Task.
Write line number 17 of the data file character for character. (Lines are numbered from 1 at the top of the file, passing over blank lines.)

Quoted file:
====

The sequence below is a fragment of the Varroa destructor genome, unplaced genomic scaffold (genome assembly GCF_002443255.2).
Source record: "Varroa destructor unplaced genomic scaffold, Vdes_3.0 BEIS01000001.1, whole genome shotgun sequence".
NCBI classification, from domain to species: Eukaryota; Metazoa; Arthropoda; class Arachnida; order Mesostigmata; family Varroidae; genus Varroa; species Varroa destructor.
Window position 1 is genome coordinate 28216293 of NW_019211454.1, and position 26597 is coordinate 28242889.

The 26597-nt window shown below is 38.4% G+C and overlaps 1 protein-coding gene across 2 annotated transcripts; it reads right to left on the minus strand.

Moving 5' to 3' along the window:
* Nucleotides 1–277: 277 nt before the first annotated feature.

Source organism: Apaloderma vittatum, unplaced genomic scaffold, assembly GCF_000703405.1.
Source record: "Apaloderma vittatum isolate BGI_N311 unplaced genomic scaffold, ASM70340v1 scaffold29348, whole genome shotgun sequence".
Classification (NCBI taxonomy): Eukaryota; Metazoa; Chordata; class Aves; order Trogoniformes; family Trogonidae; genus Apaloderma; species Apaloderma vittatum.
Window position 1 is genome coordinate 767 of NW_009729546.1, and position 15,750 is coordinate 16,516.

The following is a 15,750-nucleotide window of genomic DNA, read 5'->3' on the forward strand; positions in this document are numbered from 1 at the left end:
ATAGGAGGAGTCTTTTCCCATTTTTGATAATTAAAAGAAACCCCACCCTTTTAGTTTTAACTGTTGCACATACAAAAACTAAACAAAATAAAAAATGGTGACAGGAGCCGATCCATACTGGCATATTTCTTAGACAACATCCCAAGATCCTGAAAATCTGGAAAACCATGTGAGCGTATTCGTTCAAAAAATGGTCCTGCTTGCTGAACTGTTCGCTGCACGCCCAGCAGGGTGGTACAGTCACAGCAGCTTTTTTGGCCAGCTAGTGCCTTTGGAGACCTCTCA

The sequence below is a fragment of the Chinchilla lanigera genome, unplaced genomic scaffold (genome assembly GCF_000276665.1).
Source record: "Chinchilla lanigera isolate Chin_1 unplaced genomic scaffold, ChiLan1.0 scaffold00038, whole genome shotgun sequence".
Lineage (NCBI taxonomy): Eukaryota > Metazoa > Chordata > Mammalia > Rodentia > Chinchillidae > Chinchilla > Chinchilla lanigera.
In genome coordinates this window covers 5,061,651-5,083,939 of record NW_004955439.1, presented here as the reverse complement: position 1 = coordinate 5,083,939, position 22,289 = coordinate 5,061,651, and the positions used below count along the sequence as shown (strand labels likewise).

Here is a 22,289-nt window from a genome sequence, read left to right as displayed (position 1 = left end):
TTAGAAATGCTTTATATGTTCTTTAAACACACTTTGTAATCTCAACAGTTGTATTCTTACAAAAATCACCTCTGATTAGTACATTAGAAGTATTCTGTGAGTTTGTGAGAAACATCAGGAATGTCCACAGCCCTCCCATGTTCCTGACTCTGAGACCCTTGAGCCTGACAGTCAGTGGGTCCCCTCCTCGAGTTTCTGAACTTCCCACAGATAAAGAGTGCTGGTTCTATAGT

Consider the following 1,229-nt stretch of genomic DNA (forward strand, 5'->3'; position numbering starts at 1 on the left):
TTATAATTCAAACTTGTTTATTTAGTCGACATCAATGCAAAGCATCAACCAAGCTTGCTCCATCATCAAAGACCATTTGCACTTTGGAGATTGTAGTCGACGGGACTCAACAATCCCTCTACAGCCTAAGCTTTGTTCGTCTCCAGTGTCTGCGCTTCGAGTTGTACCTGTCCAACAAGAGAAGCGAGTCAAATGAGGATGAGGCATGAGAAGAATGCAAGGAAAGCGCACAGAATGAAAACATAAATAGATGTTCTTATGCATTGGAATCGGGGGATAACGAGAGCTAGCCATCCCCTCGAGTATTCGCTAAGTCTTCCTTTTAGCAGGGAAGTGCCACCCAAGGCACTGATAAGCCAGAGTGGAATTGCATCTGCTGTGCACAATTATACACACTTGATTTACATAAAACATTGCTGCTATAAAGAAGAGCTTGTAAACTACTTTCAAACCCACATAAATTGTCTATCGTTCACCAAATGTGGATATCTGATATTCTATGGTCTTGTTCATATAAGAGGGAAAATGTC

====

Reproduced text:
In genome coordinates this window covers 5,061,651-5,083,939 of record NW_004955439.1, presented here as the reverse complement: position 1 = coordinate 5,083,939, position 22,289 = coordinate 5,061,651, and the positions used below count along the sequence as shown (strand labels likewise).